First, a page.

The Sun Chronicle, Tuesday, January 15, 2013: On Jan. 1, I began a 30-day fast to encourage our nation and leaders to embrace the values and commitment to nonviolence exemplified by the life of Dr. Martin Luther King, Jr. I propose a National Day of Prayer and Reflection on individual and collective responsibility for violence; the appointment of a National Advisory Commission on the Causes of Violence in America; incorporating nonviolence education into elementary and secondary school curricula; a study on the history and causes of violence; and a commitment by faith communities to teach forgiveness and unconditional love. Continue reading rest of article.
A timely message from Maulana Karanga, the creator of Kwanzaa, about violence and peace. --Toni McClendon, CCP Board Member
Los Angeles Sentinel, December 27, 2012, p. A-6: The savage and senseless massacre of 26 people, 20 children and 6 adults, at an elementary school in Connecticut has once again forced the country to face a random rage and murderous rampage which allows no exemption for innocence of age, non-involvement or accidental presence. Indeed, it extends no respect to person or place, striking with cold-blooded calculation at movies, malls, religious sanctuaries and schools, and in big cities, small towns, so-called nice neighborhoods and mean streets, offering security and peace of mind to no one. But no matter how often it happens, it is a shocking and shattering experience, and a reminder of the continuing and problematic presence of violence as both an inadequately discussed legacy and continuing life-experience in this country and in its conception of overwhelming armed power as a personal and national existential need.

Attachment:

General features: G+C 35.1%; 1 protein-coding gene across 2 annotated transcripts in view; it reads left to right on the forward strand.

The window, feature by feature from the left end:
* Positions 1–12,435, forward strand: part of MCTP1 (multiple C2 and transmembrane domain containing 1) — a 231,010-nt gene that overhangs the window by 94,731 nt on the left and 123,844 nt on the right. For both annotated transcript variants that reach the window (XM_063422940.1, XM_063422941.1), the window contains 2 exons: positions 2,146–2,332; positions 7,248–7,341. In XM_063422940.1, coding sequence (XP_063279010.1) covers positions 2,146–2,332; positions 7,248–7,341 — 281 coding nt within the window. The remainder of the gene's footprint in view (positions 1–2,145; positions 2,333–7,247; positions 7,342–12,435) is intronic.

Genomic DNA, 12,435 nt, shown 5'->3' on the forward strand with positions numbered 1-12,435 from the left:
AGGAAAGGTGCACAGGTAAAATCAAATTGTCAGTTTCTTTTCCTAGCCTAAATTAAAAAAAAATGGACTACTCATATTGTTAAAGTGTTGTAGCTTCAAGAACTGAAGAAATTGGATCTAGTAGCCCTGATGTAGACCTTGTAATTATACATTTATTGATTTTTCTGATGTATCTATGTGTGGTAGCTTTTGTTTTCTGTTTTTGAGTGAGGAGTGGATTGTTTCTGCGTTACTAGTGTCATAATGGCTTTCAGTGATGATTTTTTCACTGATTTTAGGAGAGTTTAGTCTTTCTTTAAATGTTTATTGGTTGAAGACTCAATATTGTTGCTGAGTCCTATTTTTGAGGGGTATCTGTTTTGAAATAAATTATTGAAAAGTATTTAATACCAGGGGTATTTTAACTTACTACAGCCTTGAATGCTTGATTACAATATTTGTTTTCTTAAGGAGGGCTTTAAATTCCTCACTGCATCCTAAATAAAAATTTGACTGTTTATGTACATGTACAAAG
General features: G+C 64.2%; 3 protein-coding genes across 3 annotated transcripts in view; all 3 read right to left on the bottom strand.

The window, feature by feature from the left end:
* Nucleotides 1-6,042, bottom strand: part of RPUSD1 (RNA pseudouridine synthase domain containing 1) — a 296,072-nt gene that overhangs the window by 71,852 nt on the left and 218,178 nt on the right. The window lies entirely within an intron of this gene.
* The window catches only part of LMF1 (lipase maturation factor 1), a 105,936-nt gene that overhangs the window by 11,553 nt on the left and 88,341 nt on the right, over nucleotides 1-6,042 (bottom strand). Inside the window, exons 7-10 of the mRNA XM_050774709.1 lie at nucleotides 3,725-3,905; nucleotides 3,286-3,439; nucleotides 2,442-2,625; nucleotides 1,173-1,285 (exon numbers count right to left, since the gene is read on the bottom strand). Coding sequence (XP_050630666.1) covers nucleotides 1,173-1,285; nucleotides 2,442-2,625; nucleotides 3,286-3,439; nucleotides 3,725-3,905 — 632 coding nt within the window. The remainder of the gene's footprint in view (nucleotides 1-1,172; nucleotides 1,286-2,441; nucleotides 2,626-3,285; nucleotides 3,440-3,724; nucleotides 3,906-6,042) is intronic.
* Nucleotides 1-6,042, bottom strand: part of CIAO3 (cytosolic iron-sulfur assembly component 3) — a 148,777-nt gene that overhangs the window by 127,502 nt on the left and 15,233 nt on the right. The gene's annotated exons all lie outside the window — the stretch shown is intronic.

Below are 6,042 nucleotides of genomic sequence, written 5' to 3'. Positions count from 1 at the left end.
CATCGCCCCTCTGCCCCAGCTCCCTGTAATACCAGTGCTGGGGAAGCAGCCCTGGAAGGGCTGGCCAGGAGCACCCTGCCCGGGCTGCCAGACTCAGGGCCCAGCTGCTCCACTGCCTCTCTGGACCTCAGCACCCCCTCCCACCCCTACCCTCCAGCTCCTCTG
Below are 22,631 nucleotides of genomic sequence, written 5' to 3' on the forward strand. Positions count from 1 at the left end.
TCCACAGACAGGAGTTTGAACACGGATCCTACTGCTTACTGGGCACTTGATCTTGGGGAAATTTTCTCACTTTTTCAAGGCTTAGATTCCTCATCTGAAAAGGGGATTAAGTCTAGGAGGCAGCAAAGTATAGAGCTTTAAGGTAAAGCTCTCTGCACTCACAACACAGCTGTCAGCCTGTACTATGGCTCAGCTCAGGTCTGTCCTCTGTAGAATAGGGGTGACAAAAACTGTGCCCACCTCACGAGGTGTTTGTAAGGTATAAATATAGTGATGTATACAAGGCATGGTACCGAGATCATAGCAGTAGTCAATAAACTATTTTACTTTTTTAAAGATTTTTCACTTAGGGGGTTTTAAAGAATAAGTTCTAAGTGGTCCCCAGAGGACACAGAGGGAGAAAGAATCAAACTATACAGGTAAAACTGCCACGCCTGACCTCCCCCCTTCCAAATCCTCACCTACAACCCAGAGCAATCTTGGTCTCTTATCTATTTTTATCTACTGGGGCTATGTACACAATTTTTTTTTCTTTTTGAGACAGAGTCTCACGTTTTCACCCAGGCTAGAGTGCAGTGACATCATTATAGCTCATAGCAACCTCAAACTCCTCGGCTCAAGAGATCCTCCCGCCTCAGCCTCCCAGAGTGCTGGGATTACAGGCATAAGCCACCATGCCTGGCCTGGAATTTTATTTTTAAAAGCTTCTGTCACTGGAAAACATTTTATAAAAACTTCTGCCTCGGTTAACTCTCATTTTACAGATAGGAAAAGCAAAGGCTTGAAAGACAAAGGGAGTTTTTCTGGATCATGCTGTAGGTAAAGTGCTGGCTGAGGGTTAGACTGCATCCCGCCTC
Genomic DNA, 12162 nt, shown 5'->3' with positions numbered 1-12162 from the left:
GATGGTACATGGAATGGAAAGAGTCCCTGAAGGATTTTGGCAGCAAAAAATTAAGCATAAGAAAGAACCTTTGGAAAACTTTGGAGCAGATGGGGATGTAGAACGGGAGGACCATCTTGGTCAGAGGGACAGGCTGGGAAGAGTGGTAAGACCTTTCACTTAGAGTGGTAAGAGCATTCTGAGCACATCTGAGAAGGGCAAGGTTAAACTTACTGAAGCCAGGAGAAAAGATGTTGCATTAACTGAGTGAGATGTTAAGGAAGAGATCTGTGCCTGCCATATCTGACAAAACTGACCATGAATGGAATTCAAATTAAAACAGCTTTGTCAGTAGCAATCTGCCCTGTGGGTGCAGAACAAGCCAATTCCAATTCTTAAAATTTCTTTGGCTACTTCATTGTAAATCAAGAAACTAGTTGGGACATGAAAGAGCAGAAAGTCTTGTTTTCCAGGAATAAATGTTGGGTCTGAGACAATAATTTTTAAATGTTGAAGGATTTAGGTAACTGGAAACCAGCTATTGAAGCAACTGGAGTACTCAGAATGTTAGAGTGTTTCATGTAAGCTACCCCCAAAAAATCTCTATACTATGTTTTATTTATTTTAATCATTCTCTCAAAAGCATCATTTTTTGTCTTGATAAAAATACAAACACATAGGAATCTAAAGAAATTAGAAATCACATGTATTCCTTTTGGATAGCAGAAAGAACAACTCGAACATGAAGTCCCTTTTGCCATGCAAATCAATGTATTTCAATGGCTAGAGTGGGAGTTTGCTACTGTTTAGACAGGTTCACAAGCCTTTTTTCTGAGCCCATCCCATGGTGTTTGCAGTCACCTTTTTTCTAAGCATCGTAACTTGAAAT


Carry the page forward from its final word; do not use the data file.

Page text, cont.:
It is with a deep sense of gratitude and appreciation that we announce the retirement of our founding Executive Director, Janet Chisholm, on May 31, 2012.
More than 12years ago, Janet envisioned the possibilities that would emerge from a national nonviolence training organization. She created the curriculum that is at the heart of our work, thus giving birth to this organization that is becoming a national movement. We would, simply, not be here without her leadership, her vision and her dedication.
Creating a Culture of Peace (CCP) is a nationwide program for community-based peacemaking. The innovative design of CCP provides a holistic and practical foundation in spiritually-grounded active nonviolence. Participants come to recognize their own power for making personal and social changes without violence and improve their skills for respectful engagement with opponents, instead of confrontation that polarizes and demonizes.
Unlike trainings that focus only on anti-war protest, CCP training is an incubator for participants to raise issues which most concern them--group controversy and conflict, neighborhood violence, domestic violence, climate change, war and militarism, discrimination, video games, homelessness, peace education, and health care.
The training is highly participatory and does not depend on reading a book or lectures. It draws upon the wisdom, experience and talents of all the participants and on the skills and knowledge of trainers. Mutual learning occurs through storytelling, meditation, small group sharing, brainstorming, role plays, thought-provoking exercises, music and movement. CCP offers training on nonviolence principles, analysis of social change and community-building, skills for peacemaking, and resources. Every group chooses and plans concrete projects for change.
Nonviolent Public Witness
Downloadable documents from CCP for organizing nonviolent actions: